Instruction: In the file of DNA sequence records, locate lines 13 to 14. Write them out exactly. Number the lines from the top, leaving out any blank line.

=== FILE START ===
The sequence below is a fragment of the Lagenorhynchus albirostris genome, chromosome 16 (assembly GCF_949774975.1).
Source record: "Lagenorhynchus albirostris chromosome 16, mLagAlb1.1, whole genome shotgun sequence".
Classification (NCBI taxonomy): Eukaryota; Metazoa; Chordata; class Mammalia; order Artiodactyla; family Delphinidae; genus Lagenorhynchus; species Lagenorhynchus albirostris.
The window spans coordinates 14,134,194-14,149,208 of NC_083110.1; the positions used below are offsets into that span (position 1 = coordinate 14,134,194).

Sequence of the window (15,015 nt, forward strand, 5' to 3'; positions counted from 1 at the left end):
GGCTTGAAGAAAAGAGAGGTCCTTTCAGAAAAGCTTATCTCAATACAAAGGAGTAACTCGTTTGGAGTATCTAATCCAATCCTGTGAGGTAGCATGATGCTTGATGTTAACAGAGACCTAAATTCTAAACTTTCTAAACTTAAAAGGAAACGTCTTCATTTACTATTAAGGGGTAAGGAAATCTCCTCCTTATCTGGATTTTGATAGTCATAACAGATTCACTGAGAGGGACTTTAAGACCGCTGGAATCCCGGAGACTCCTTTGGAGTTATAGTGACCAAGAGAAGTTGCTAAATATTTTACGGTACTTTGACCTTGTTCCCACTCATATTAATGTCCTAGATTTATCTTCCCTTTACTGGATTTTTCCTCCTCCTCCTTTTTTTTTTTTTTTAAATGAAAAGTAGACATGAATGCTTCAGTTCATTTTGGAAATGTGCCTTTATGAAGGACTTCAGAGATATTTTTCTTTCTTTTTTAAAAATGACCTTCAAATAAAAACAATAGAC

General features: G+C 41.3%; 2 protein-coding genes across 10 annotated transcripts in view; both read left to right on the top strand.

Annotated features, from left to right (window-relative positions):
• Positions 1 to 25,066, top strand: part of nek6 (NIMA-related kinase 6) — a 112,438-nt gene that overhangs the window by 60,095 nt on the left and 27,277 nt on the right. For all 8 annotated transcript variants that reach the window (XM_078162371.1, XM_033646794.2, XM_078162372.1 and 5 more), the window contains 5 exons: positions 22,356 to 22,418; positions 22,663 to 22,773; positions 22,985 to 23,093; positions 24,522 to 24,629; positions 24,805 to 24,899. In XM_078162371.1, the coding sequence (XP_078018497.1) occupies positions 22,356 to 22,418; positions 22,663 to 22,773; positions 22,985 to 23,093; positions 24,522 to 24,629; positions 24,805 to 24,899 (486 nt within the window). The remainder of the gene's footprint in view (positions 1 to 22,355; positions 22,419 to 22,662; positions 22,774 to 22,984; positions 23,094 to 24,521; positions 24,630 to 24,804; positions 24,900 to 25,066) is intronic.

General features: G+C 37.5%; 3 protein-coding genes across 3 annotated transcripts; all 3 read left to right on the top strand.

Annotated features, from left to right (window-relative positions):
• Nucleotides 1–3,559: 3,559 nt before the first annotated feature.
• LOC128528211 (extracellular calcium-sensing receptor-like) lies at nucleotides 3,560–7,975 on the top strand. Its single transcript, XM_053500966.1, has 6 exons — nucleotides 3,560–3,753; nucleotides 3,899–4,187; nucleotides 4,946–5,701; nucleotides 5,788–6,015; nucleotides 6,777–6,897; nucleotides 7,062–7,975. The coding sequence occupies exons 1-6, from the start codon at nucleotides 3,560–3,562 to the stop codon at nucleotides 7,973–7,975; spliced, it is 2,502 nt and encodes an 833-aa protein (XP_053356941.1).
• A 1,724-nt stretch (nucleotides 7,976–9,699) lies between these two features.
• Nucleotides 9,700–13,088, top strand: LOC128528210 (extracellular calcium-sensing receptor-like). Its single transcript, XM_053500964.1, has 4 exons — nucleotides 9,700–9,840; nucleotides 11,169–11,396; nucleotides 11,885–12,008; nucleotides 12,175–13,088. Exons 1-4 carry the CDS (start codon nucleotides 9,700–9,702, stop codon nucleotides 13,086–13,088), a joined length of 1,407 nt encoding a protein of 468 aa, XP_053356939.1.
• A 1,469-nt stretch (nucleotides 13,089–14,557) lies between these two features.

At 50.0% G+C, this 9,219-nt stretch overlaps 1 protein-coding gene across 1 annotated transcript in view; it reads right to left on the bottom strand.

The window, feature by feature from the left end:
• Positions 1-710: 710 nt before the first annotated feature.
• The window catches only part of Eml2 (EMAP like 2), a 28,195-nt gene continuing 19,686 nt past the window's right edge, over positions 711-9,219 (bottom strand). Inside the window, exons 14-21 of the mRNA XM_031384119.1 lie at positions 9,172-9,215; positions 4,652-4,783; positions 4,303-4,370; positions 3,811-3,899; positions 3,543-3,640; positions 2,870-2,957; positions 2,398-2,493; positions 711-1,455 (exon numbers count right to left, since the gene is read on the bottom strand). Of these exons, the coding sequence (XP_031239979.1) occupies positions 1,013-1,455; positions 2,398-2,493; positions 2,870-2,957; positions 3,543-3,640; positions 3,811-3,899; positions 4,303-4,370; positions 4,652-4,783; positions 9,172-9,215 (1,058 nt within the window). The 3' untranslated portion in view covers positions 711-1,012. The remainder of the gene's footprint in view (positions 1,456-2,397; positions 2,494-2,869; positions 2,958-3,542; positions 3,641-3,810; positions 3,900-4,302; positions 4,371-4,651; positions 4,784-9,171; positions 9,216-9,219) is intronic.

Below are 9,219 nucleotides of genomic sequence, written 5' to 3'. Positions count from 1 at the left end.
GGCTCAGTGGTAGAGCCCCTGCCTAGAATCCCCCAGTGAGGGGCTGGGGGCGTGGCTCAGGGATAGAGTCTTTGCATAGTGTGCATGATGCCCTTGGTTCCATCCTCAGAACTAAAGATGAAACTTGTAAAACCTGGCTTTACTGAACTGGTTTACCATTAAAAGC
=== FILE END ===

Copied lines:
• LOC128528211 (extracellular calcium-sensing receptor-like) lies at nucleotides 3,560–7,975 on the top strand. Its single transcript, XM_053500966.1, has 6 exons — nucleotides 3,560–3,753; nucleotides 3,899–4,187; nucleotides 4,946–5,701; nucleotides 5,788–6,015; nucleotides 6,777–6,897; nucleotides 7,062–7,975. The coding sequence occupies exons 1-6, from the start codon at nucleotides 3,560–3,562 to the stop codon at nucleotides 7,973–7,975; spliced, it is 2,502 nt and encodes an 833-aa protein (XP_053356941.1).
• A 1,724-nt stretch (nucleotides 7,976–9,699) lies between these two features.